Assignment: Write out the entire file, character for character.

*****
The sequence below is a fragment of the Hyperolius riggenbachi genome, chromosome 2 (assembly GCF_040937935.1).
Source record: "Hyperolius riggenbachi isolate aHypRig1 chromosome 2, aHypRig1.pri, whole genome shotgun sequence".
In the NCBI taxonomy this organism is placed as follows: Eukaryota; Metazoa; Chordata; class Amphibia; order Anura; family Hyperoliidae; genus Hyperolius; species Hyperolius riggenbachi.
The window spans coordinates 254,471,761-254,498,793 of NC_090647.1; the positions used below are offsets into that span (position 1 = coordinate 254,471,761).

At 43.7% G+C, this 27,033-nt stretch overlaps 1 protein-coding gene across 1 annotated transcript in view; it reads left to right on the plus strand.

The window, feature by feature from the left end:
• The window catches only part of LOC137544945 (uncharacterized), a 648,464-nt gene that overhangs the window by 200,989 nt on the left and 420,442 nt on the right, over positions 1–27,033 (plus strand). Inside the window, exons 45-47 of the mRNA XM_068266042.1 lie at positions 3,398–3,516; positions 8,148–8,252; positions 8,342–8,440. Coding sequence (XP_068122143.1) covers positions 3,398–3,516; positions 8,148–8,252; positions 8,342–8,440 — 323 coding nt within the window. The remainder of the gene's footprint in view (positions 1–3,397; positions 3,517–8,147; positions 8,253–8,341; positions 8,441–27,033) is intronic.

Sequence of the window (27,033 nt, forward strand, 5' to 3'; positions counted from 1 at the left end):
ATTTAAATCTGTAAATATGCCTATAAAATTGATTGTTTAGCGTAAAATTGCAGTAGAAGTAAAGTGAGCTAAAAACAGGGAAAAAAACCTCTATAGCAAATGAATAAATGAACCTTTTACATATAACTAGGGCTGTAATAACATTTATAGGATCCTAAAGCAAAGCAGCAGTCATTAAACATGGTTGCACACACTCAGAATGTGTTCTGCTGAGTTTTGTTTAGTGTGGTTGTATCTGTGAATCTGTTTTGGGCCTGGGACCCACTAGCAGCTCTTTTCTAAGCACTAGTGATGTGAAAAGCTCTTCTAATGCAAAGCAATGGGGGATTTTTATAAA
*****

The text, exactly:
The sequence below is a fragment of the Hyperolius riggenbachi genome, chromosome 2 (assembly GCF_040937935.1).
Source record: "Hyperolius riggenbachi isolate aHypRig1 chromosome 2, aHypRig1.pri, whole genome shotgun sequence".
In the NCBI taxonomy this organism is placed as follows: Eukaryota; Metazoa; Chordata; class Amphibia; order Anura; family Hyperoliidae; genus Hyperolius; species Hyperolius riggenbachi.
The window spans coordinates 254,471,761-254,498,793 of NC_090647.1; the positions used below are offsets into that span (position 1 = coordinate 254,471,761).

At 43.7% G+C, this 27,033-nt stretch overlaps 1 protein-coding gene across 1 annotated transcript in view; it reads left to right on the plus strand.

The window, feature by feature from the left end:
• The window catches only part of LOC137544945 (uncharacterized), a 648,464-nt gene that overhangs the window by 200,989 nt on the left and 420,442 nt on the right, over positions 1–27,033 (plus strand). Inside the window, exons 45-47 of the mRNA XM_068266042.1 lie at positions 3,398–3,516; positions 8,148–8,252; positions 8,342–8,440. Coding sequence (XP_068122143.1) covers positions 3,398–3,516; positions 8,148–8,252; positions 8,342–8,440 — 323 coding nt within the window. The remainder of the gene's footprint in view (positions 1–3,397; positions 3,517–8,147; positions 8,253–8,341; positions 8,441–27,033) is intronic.

Sequence of the window (27,033 nt, forward strand, 5' to 3'; positions counted from 1 at the left end):
ATTTAAATCTGTAAATATGCCTATAAAATTGATTGTTTAGCGTAAAATTGCAGTAGAAGTAAAGTGAGCTAAAAACAGGGAAAAAAACCTCTATAGCAAATGAATAAATGAACCTTTTACATATAACTAGGGCTGTAATAACATTTATAGGATCCTAAAGCAAAGCAGCAGTCATTAAACATGGTTGCACACACTCAGAATGTGTTCTGCTGAGTTTTGTTTAGTGTGGTTGTATCTGTGAATCTGTTTTGGGCCTGGGACCCACTAGCAGCTCTTTTCTAAGCACTAGTGATGTGAAAAGCTCTTCTAATGCAAAGCAATGGGGGATTTTTATAAA